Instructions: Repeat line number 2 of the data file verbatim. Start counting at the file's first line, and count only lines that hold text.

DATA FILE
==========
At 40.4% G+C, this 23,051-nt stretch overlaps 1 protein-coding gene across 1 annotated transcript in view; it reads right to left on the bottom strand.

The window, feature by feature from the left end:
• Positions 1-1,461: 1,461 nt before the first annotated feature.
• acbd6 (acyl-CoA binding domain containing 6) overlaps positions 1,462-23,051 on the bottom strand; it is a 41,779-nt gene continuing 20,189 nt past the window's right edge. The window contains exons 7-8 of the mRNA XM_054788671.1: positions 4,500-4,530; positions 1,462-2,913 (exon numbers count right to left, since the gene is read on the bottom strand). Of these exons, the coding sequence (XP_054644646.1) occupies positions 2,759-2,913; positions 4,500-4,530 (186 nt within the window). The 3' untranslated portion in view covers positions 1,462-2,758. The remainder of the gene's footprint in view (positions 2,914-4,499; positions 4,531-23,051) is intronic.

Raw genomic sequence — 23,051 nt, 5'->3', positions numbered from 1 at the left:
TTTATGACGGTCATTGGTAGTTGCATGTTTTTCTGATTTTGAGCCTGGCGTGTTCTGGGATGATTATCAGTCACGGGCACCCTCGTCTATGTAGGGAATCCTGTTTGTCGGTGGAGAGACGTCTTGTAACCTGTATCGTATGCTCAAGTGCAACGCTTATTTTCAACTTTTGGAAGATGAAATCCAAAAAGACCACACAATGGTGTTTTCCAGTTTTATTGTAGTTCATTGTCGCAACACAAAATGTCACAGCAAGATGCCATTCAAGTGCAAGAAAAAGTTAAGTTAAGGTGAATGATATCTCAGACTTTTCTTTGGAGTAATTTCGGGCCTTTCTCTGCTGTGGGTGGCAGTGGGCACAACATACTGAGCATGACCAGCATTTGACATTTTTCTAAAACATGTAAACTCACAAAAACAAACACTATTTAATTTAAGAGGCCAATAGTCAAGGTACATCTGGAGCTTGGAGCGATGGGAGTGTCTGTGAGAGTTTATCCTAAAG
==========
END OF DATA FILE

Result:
The window, feature by feature from the left end: